As you would imagine with the name, it will focus very much on a heavy wine list and a bit more casual food, but casual in the Carbone sense. It’s still sort of bow-tie service, but we’ll be doing pizza for the first time, based off a recipe for the grandma bread that we’ve served for 10 years now in our bread basket. We turned that into a full-scale Sicilian pizza. It’s basically what I love to do on my day off—drink good red wine and eat pizza and have gelato. That will be Vino. I’ve spent a lot of time developing that along with Rich Torrisi.
And then Torrisi Italian Specialties will reopen in New York. It’s in the old Chefs Club space on Mulberry Street, down the block from our original location. It’s five, ten times the size of the original, and Rich is there every day working on it. We’re all excited about really having some room and getting to relaunch and rethink our very first baby and put it together in a way that we never could have done 10 years ago. It probably won’t open until the spring. We’re in no rush, and with that restaurant, that brand, reopening as close to perfect as possible is really important. I think Rich is babying every detail of it, as you could imagine, knowing Rich. And so it should be a really beautiful incarnation of the original.
In terms of expansion, I think that we were acutely situated for the moment. During COVID, there was opportunity, but there was a lack of confidence in the market. Smaller companies had taken a big hit. A lot of bigger, older companies kind of ceased to exist and decided maybe this is retirement for us. And the little guys are still struggling to get back on their feet. Our team did an unbelievable job of holding steady through the really tough times, keeping Carbone open in New York, doing delivery, doing a pop-up in the Hamptons, doing whatever we had to do, because we knew there would be opportunity if we were still standing on the backside of this.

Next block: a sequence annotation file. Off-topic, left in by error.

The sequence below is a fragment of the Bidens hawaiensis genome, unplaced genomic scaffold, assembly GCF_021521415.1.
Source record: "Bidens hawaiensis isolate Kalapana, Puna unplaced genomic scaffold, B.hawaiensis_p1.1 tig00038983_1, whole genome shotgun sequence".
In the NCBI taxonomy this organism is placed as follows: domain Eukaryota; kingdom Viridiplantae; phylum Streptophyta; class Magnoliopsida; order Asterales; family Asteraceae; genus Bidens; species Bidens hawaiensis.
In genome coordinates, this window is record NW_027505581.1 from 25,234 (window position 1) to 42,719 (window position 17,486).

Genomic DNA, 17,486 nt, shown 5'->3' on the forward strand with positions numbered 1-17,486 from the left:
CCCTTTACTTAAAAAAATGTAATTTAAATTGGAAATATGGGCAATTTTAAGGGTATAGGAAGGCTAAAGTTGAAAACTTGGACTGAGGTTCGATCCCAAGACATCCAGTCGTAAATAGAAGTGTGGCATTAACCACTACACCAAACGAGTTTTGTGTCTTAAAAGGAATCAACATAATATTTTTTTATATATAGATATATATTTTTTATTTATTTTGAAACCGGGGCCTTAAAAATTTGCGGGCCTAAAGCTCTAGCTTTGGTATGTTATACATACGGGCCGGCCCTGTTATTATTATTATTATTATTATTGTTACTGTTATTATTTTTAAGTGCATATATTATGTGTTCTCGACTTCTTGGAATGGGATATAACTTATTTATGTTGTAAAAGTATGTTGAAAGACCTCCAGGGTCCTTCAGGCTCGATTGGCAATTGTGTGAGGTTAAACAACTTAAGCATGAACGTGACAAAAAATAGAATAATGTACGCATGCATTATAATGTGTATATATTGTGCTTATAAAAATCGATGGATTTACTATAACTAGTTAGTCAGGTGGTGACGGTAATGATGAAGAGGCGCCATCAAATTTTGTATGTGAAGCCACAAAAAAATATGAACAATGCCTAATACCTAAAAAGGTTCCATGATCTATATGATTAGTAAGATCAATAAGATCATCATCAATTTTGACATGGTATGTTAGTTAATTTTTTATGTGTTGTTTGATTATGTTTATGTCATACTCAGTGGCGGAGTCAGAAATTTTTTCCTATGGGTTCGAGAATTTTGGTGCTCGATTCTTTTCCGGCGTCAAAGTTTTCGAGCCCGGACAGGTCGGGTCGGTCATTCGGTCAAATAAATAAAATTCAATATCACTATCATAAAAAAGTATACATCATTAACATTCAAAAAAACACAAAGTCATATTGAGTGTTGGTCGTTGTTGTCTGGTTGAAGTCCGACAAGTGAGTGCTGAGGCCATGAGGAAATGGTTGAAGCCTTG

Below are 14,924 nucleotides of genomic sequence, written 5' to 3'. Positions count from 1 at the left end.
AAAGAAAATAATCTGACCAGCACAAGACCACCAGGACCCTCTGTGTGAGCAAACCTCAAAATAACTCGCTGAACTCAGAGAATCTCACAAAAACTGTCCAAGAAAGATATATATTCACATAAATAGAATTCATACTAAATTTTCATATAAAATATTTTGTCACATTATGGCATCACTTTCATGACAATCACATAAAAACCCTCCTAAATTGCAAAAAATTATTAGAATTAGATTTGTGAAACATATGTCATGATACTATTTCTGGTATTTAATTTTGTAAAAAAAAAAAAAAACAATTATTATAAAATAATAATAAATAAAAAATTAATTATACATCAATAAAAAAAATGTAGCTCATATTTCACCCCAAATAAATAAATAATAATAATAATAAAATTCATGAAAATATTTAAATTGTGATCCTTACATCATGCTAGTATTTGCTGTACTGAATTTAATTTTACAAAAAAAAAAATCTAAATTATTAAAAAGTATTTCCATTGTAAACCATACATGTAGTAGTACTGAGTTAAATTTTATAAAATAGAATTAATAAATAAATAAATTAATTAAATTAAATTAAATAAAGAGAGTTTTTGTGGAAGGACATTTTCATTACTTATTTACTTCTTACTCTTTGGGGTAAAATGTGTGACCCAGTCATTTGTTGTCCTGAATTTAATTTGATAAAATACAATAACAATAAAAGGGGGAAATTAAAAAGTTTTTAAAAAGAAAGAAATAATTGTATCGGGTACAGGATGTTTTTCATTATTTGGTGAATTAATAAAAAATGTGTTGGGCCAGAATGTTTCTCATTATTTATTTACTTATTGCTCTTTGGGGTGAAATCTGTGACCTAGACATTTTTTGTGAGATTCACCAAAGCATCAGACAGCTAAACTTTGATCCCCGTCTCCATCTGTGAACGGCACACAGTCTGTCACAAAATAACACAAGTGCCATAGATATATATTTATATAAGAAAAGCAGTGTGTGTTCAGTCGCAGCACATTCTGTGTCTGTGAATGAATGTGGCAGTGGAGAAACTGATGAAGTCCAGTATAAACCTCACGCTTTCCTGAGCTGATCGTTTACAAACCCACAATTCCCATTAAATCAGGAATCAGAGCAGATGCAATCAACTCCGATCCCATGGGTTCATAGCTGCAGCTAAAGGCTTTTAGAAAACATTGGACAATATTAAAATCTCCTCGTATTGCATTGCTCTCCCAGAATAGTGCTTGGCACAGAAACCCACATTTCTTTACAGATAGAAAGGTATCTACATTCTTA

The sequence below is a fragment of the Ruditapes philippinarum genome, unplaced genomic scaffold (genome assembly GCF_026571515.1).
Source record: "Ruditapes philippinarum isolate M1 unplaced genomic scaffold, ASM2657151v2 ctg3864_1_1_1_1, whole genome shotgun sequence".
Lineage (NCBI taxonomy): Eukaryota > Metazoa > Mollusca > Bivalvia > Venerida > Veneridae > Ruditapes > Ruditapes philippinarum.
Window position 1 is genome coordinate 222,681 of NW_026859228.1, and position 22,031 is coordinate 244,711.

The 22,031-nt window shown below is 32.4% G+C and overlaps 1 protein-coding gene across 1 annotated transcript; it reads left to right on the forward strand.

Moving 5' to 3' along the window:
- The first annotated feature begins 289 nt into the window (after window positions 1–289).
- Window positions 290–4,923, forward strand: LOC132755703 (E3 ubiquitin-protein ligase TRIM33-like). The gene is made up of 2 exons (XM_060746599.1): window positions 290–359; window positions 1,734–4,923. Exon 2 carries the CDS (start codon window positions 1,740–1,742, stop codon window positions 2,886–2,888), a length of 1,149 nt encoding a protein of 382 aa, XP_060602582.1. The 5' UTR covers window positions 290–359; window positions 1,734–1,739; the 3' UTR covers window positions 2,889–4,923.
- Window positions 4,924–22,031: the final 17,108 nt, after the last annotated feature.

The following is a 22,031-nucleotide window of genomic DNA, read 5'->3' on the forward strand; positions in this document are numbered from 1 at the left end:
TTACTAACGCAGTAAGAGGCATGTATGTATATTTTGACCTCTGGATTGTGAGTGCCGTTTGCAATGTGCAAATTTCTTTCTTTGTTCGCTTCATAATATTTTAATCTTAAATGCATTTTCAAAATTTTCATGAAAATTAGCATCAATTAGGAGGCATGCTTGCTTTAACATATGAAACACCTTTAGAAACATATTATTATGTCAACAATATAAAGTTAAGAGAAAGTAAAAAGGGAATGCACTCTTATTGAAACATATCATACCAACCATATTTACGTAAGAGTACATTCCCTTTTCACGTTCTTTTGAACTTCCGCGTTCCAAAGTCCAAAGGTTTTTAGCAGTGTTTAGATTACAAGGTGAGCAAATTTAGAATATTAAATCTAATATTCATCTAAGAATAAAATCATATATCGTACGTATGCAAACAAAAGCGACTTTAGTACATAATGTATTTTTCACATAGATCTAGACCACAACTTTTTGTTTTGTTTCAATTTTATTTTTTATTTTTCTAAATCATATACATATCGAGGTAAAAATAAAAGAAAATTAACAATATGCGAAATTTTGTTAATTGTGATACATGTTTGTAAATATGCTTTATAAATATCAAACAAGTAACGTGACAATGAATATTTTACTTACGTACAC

We were staring at the eye of the storm just like everybody else. We had that moment where we went from 1,200 employees to 40 overnight. We started doing delivery in March out of Carbone and putting rigatoni into to-go containers, something I never thought I would ever see. We watched the team we had left roll up their sleeves and dig in for what was a much longer period of time than anyone anticipated.
That whole experience was humbling. All of a sudden, there was a sense that this thing that you built could be taken away in a minute. It’s a feeling that I’ll never forget. I won’t ever take what we have for granted. This incredible ride we’re on right now is all the sweeter because we were in that position. I’m so proud of the team and how they pulled through it.
We’re old enough now to be an established company where people come to us because we have the track record of being able to put out a successful product and draw crowds. But we’re still young enough to where you can trust us with a 20-year deal and know that we’re still going to be around and relevant 20 years from now. As a company, we couldn’t possibly be any more bullish about the future.
Photo: Cleveland Jennings.